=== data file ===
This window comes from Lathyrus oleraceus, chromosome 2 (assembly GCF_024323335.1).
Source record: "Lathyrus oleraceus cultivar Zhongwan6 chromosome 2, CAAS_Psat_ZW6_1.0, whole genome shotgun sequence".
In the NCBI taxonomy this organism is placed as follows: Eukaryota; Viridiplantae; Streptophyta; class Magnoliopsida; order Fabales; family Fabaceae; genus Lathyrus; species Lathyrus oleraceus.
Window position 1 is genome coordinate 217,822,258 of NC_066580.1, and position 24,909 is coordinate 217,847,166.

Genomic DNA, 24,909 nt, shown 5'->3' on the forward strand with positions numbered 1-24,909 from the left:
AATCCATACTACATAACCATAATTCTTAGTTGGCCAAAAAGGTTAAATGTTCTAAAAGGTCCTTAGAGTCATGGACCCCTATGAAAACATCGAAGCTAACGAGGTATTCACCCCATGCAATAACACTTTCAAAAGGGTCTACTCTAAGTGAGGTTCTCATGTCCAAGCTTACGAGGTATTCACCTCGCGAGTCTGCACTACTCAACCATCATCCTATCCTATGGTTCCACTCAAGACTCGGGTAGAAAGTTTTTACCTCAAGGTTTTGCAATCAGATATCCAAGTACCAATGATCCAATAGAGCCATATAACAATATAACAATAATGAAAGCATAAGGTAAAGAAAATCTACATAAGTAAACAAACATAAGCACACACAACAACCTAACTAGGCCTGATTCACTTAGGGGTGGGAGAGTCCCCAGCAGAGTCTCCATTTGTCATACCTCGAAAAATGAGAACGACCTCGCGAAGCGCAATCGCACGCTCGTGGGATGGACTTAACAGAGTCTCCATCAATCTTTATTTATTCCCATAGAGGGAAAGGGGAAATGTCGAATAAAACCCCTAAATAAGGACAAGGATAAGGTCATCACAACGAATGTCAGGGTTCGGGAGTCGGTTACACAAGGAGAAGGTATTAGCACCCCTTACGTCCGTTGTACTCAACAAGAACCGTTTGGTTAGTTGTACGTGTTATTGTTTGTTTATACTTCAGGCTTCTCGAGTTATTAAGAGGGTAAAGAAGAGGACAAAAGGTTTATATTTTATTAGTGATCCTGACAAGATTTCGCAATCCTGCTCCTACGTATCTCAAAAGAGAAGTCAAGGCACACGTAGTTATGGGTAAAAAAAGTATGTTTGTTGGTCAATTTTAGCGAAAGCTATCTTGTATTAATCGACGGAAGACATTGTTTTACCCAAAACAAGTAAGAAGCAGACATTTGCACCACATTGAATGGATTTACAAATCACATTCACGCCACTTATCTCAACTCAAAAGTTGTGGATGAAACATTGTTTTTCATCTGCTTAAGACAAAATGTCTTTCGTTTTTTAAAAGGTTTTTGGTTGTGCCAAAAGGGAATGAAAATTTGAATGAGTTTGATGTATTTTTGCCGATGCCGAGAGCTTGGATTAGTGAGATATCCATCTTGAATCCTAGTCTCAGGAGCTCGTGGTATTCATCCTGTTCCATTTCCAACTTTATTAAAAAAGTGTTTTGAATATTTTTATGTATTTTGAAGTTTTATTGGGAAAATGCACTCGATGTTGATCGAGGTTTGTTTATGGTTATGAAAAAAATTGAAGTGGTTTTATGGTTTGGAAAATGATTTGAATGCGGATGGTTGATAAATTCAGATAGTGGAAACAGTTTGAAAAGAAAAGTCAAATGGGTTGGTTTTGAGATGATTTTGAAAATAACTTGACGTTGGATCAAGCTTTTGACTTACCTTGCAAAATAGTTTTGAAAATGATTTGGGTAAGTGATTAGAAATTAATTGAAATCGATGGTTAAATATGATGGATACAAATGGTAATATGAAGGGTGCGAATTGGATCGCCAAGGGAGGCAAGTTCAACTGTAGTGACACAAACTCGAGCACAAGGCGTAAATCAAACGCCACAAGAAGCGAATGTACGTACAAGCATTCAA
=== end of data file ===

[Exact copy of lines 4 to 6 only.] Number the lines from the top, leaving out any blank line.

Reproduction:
Window position 1 is genome coordinate 217,822,258 of NC_066580.1, and position 24,909 is coordinate 217,847,166.

Genomic DNA, 24,909 nt, shown 5'->3' on the forward strand with positions numbered 1-24,909 from the left:
AATCCATACTACATAACCATAATTCTTAGTTGGCCAAAAAGGTTAAATGTTCTAAAAGGTCCTTAGAGTCATGGACCCCTATGAAAACATCGAAGCTAACGAGGTATTCACCCCATGCAATAACACTTTCAAAAGGGTCTACTCTAAGTGAGGTTCTCATGTCCAAGCTTACGAGGTATTCACCTCGCGAGTCTGCACTACTCAACCATCATCCTATCCTATGGTTCCACTCAAGACTCGGGTAGAAAGTTTTTACCTCAAGGTTTTGCAATCAGATATCCAAGTACCAATGATCCAATAGAGCCATATAACAATATAACAATAATGAAAGCATAAGGTAAAGAAAATCTACATAAGTAAACAAACATAAGCACACACAACAACCTAACTAGGCCTGATTCACTTAGGGGTGGGAGAGTCCCCAGCAGAGTCTCCATTTGTCATACCTCGAAAAATGAGAACGACCTCGCGAAGCGCAATCGCACGCTCGTGGGATGGACTTAACAGAGTCTCCATCAATCTTTATTTATTCCCATAGAGGGAAAGGGGAAATGTCGAATAAAACCCCTAAATAAGGACAAGGATAAGGTCATCACAACGAATGTCAGGGTTCGGGAGTCGGTTACACAAGGAGAAGGTATTAGCACCCCTTACGTCCGTTGTACTCAACAAGAACCGTTTGGTTAGTTGTACGTGTTATTGTTTGTTTATACTTCAGGCTTCTCGAGTTATTAAGAGGGTAAAGAAGAGGACAAAAGGTTTATATTTTATTAGTGATCCTGACAAGATTTCGCAATCCTGCTCCTACGTATCTCAAAAGAGAAGTCAAGGCACACGTAGTTATGGGTAAAAAAAGTATGTTTGTTGGTCAATTTTAGCGAAAGCTATCTTGTATTAATCGACGGAAGACATTGTTTTACCCAAAACAAGTAAGAAGCAGACATTTGCACCACATTGAATGGATTTACAAATCACATTCACGCCACTTATCTCAACTCAAAAGTTGTGGATGAAACATTGTTTTTCATCTGCTTAAGACAAAATGTCTTTCGTTTTTTAAAAGGTTTTTGGTTGTGCCAAAAGGGAATGAAAATTTGAATGAGTTTGATGTATTTTTGCCGATGCCGAGAGCTTGGATTAGTGAGATATCCATCTTGAATCCTAGTCTCAGGAGCTCGTGGTATTCATCCTGTTCCATTTCCAACTTTATTAAAAAAGTGTTTTGAATATTTTTATGTATTTTGAAGTTTTATTGGGAAAATGCACTCGATGTTGATCGAGGTTTGTTTATGGTTATGAAAAAAATTGAAGTGGTTTTATGGTTTGGAAAATGATTTGAATGCGGATGGTTGATAAATTCAGATAGTGGAAACAGTTTGAAAAGAAAAGTCAAATGGGTTGGTTTTGAGATGATTTTGAAAATAACTTGACGTTGGATCAAGCTTTTGACTTACCTTGCAAAATAGTTTTGAAAATGATTTGGGTAAGTGATTAGAAATTAATTGAAATCGATGGTTAAATATGATGGATACAAATGGTAATATGAAGGGTGCGAATTGGATCGCCAAGGGAGGCAAGTTCAACTGTAGTGACACAAACTCGAGCACAAGGCGTAAATCAAACGCCACAAGAAGCGAATGTACGTACAAGCATTCAA